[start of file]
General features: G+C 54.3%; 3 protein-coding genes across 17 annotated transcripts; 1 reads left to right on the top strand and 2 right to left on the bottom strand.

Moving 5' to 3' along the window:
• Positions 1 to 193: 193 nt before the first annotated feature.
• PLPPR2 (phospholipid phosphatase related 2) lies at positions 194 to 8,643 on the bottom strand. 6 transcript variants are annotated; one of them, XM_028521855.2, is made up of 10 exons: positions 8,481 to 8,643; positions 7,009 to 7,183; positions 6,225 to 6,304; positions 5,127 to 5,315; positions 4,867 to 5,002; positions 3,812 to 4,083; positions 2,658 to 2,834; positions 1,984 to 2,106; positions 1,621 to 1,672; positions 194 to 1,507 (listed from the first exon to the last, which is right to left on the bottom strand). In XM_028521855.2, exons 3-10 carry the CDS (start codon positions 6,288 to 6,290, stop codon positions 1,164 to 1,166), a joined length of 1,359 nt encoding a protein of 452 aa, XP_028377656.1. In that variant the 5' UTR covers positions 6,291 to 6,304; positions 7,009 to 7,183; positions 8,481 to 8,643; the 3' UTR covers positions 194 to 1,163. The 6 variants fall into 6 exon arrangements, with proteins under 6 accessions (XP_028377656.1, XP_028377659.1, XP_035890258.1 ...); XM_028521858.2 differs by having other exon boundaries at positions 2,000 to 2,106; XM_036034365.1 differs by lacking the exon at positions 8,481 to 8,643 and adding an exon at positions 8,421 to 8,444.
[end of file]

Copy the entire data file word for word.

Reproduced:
General features: G+C 54.3%; 3 protein-coding genes across 17 annotated transcripts; 1 reads left to right on the top strand and 2 right to left on the bottom strand.

Moving 5' to 3' along the window:
• Positions 1 to 193: 193 nt before the first annotated feature.
• PLPPR2 (phospholipid phosphatase related 2) lies at positions 194 to 8,643 on the bottom strand. 6 transcript variants are annotated; one of them, XM_028521855.2, is made up of 10 exons: positions 8,481 to 8,643; positions 7,009 to 7,183; positions 6,225 to 6,304; positions 5,127 to 5,315; positions 4,867 to 5,002; positions 3,812 to 4,083; positions 2,658 to 2,834; positions 1,984 to 2,106; positions 1,621 to 1,672; positions 194 to 1,507 (listed from the first exon to the last, which is right to left on the bottom strand). In XM_028521855.2, exons 3-10 carry the CDS (start codon positions 6,288 to 6,290, stop codon positions 1,164 to 1,166), a joined length of 1,359 nt encoding a protein of 452 aa, XP_028377656.1. In that variant the 5' UTR covers positions 6,291 to 6,304; positions 7,009 to 7,183; positions 8,481 to 8,643; the 3' UTR covers positions 194 to 1,163. The 6 variants fall into 6 exon arrangements, with proteins under 6 accessions (XP_028377656.1, XP_028377659.1, XP_035890258.1 ...); XM_028521858.2 differs by having other exon boundaries at positions 2,000 to 2,106; XM_036034365.1 differs by lacking the exon at positions 8,481 to 8,643 and adding an exon at positions 8,421 to 8,444.